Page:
4) “Have you ever tried to pay a mortage on what the U pays?” I’ve worked at one or the other, am married to someone who does, and do not consider their wages to fall substantially below “market” value (which is a bit of an abstraction anyway given the large number of public-sector employees in this field in the Seattle area). Maybe lab-tech jobs, but not most white-collar positions. You can check out the (very recently released) salary report if you’re interested: http://www.ofm.wa.gov/persdetail/2009/default.asp Anyway, it’s certainly enough to buy a house in the area–pooled income helps but is not required.

    5) biotech rewards early investors: not much argument

    6) biotech requires a 4-year science degree and hence training for a “research scientist” position is poor financial reward: this is a two-part question since you are conflating “research scientist” (associate, bachelor’s, or master’s) with “researcher who gets grant money” (PhD and MD exclusively). For logic’s sake I’m going to reverse the position of my answers:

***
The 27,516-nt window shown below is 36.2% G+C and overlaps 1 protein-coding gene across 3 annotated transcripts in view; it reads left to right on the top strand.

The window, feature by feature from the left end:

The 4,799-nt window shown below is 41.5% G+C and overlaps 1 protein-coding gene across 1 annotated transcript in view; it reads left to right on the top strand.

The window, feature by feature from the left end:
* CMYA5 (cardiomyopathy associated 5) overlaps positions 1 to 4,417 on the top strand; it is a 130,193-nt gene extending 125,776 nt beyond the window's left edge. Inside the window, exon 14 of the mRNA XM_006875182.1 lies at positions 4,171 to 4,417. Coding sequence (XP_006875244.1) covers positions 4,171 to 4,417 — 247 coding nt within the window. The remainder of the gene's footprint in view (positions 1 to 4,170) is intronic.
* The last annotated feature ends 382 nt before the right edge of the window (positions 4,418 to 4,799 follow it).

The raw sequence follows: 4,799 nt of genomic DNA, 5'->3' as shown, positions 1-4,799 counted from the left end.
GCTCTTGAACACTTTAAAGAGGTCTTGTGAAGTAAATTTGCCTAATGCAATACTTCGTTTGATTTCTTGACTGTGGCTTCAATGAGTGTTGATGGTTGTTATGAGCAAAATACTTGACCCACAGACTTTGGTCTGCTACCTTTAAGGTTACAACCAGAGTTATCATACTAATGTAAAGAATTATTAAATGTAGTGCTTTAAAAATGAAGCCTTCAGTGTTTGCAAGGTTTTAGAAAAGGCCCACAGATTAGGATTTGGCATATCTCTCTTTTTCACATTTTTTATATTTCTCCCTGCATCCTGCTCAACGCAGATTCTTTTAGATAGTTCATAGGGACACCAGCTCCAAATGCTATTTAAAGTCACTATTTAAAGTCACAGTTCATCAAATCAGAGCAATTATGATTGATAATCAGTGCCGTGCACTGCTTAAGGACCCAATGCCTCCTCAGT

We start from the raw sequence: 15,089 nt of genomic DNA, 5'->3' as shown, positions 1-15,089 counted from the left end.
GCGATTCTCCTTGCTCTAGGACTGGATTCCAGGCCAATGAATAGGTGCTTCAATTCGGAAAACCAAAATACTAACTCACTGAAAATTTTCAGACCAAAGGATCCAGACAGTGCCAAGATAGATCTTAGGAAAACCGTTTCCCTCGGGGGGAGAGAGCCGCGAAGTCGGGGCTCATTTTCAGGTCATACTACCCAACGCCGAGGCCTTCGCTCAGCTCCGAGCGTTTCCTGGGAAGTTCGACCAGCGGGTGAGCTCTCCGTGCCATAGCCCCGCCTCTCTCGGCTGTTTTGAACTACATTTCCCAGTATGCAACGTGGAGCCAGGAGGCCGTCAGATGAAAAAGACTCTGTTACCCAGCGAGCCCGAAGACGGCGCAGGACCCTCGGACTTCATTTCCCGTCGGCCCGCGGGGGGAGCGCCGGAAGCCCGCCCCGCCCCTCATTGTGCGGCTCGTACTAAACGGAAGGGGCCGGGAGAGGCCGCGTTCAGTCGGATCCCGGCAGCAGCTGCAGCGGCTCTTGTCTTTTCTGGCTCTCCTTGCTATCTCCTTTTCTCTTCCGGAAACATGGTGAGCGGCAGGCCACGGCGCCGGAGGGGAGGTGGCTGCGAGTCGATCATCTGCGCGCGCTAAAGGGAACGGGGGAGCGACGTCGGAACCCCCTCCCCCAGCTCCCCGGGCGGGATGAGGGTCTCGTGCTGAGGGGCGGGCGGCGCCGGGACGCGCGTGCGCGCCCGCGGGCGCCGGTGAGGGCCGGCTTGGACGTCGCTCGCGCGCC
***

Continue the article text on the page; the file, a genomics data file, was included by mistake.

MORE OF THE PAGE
Yes, most grant-recipient positions require an incredible amount of education relative to the financial reward. I would posit that most people who go that route aren’t interested primarily in money in the first place–else it’s a really bizarre choice of profession. But even so they still get paid reasonably well in money, prestige, and security.

    Yes, most entry-level positions in research science require a bachelor’s degree in some scientifically related field. And yet: how much less are entry-level folks making than other recent graduates? And how many of them aspire to a higher position and are trying to get connections to move up the ladder, hence are willing to accept an ostensibly below-market salary? I would argue… “not much,” and “many.” Discuss as you wish.